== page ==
Iran Agrees to Draft of a Nuke Deal - Again

Iran agreed today to a draft nuclear deal hammered out by the U.S., France and Russia that would swap the Islamic Republic's low enriched uranium for higher grade, fuel alloys – a form more difficult to use in developing a nuclear weapon.

The parties spent two and a half days haggling over details of the highly technical agreement, with the International Atomic Energy Agency overseeing the talks. They now have until Friday for their governments to ratify to the draft.

In Washington, Secretary of State Hillary Clinton tried to keep the pressure on Iran.

VIDEO: U.S. and Iran relations may be improvingPlay

"If Iran is serious about taking practical steps to address the international community's deep concerns about its nuclear program we will continue to engage," Clinton said.

"Prompt action is needed on implementing the plan to use Iran's own low enriched uranium to refuel the Tehran research reactor which is used to produce medical isotopes," she said.

In Iran, the deal has been portrayed as a victory.

"The purchase of uranium [fuel rods] for Iran means the acceptance of a nuclear Iran, and this is a big success for us in international scene," said Hamid Reza Taraghi, a conservative politician, to Mehr News Agency.

Taraghi also referred to an Iranian snub of the French delegation as "a punishing revolutionary act." At one point in the talks Iran had refused to engage with the French directly, claiming that France had reneged on past nuclear deals.

A diplomat who participated in the meeting said the draft agreement closely followed an initial proposal, advanced at the Oct. 1 conference between Iran and Western powers, which would have the majority of Iran's nuclear stockpile sent abroad. At the end of that meeting, U.S. officials said Iran had agreed "in principle" to the arrangement, but Iran backed away from the suggestion in the days that followed.

If the agreement succeeds it would set a level of public cooperation between the U.S. and Iran unseen since the 1979 Islamic Revolution.

U.S. Deputy Secretary of Energy Daniel Poneman and Iran's Ambassador to the IAEA Ali Asghar Soltaniyeh met on Tuesday to discuss details of the plan. Today, Soltaniyeh suggested the U.S. and Iran could work together on implementing the plan.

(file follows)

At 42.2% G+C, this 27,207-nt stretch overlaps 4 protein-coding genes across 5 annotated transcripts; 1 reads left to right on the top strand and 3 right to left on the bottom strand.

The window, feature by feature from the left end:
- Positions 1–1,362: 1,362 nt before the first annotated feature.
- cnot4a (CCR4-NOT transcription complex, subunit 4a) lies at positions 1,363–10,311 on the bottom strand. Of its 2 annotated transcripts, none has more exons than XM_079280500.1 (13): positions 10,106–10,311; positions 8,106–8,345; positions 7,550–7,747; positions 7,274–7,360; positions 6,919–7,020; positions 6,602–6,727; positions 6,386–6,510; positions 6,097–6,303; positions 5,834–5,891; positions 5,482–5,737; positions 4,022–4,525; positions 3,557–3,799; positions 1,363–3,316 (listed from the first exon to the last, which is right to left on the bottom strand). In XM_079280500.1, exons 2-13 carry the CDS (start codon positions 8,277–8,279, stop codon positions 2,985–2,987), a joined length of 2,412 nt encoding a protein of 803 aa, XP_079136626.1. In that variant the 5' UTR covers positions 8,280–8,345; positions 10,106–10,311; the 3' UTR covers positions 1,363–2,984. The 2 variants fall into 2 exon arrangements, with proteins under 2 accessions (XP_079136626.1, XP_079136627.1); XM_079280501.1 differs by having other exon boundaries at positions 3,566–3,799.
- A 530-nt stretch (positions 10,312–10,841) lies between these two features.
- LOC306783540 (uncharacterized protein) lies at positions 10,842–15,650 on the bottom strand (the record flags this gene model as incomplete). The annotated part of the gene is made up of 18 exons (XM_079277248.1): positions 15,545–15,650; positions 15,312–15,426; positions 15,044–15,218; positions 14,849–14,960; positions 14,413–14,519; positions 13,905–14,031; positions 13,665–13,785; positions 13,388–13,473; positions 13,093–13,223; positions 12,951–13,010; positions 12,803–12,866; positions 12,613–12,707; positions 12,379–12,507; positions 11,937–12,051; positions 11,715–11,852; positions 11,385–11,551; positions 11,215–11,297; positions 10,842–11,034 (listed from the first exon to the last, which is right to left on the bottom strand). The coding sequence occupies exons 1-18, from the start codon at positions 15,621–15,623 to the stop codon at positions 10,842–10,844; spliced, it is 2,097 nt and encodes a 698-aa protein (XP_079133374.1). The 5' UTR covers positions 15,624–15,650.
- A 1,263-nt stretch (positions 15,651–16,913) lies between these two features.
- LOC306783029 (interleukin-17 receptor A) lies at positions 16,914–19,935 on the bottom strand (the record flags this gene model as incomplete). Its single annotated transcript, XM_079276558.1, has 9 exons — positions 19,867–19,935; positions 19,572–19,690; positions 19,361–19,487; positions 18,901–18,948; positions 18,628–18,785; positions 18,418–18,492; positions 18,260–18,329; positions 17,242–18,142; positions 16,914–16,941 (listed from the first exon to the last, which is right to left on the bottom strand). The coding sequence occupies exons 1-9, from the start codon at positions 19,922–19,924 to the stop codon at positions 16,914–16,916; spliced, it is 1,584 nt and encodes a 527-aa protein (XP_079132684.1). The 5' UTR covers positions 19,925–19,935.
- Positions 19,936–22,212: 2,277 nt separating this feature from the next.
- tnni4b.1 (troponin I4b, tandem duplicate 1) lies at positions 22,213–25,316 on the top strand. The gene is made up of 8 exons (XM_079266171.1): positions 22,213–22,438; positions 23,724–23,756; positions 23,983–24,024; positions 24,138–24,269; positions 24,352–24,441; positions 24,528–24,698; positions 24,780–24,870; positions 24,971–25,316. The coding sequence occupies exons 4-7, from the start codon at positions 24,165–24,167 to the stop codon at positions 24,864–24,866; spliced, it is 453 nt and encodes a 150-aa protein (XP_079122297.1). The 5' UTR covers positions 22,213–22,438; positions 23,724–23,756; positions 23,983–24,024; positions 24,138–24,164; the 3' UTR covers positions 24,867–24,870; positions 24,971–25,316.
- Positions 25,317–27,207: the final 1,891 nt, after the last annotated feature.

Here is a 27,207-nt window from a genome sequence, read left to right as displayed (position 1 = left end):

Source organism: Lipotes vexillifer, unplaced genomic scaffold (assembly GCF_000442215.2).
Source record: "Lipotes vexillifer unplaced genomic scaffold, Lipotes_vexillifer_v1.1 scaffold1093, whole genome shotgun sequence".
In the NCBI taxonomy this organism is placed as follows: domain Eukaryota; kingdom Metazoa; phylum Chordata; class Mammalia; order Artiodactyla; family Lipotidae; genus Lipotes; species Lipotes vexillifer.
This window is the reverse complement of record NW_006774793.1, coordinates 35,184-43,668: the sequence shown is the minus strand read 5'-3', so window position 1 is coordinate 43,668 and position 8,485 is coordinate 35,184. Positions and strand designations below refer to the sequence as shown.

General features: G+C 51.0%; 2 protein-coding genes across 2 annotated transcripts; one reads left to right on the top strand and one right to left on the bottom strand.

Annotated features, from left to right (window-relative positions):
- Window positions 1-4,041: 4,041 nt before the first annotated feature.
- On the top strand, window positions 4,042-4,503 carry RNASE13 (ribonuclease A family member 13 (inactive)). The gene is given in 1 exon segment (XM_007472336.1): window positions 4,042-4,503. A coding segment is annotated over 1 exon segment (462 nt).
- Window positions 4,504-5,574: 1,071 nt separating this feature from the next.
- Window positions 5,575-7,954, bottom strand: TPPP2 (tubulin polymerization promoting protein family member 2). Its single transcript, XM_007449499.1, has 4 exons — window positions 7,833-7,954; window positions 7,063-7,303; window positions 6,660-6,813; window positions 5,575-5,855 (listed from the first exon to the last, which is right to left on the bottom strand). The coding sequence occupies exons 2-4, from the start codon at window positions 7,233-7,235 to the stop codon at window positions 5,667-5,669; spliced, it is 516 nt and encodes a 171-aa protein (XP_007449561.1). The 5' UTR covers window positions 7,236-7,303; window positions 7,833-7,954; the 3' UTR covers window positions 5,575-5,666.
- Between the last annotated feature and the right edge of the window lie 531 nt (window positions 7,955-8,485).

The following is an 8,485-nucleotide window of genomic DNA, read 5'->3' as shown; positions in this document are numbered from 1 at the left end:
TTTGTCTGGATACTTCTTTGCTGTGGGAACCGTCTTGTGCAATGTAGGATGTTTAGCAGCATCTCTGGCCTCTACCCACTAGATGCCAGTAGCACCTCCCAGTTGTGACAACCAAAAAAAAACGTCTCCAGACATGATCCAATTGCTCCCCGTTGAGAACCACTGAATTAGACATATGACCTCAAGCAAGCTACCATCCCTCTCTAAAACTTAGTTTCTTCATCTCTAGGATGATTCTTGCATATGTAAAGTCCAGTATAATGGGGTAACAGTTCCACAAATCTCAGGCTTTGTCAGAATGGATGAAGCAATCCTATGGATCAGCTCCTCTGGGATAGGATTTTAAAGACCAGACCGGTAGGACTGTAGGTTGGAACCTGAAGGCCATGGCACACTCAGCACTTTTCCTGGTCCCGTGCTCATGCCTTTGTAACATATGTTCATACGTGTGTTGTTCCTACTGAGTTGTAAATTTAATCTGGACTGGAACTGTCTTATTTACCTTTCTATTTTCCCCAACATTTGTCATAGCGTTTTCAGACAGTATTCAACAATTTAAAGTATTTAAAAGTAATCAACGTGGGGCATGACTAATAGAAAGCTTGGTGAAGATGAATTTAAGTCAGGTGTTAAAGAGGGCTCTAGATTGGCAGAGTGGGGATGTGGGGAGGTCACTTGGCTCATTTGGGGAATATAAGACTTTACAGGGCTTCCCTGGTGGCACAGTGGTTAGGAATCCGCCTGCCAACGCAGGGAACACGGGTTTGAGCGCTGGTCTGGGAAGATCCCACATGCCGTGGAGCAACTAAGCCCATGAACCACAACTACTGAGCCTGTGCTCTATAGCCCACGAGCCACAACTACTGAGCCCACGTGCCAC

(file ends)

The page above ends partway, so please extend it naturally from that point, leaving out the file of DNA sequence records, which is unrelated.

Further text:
"I very much hope that people see the big picture," said IAEA Director General Mohamed El Baradei. "This agreement could open the way for a complete normalization of relations between Iran and the international community."

Iran Nuke Deal Prompts Talk of Normalization

That hint of normalization has been welcome in Iran as a sign that some pressure is off the Islamic Republic.

"We've always wanted Iran to sit across from the table with the United States," said Nader Talebzadeh, a conservative filmmaker and expert on U.S.-Iranian relations. "Iran has made its point by staying firm in front of the West. It's gained what it's wanted to gain."

"It's a big step forward, what has happened this week…maybe even a turning point, not only on the nuclear profile," said Dr. Mohammad Hassan Khani, a professor at Tehran's Imam Sadegh University. "For the first time [the U.S. and Iran] could have a long consultations, negotiations, without getting angry at each other."

"Here in Tehran there are those who think we need to show the West that if they are ready to negotiate, we are the people of negotiations, we are ready to bargain," he said. Khani added, however, that he did not believe Iran would compromise on its continuing enrichment program.

American analysts have been are less likely to see this agreement as the main event. Jacqueline Shire of the Institute for Science and International Security has called the proposal "the elegant solution" in breaking the diplomatic standoff. But, she says, the fuel swap is outflanked by other issues that need to be resolved to restore international confidence in Iran's program.

"It' s a very important first step, but it's not the real crux of the matter," she said, citing that the deal may allow Iran to continue enriching uranium. Iran also has yet to ratify the additional protocols of the Non-Proliferation Treaty, which would give IAEA inspectors the authority to conduct spot-checks of nuclear sites.

Kristin Silverberg, an ambassador to the European Union during the second Bush administration, says Iran is "getting a lot more than it's giving" in the draft arrangement.

"It's attractive to the [Obama] administration] because it kicks the can down the road," she said, referring to an up to two-year setback in Iran's capacity to build a nuclear bomb if it agrees to send out most of its enriched uranium. "They still feel stumped by a lack of other options."

ABC News' Kirit Radia contributed to this report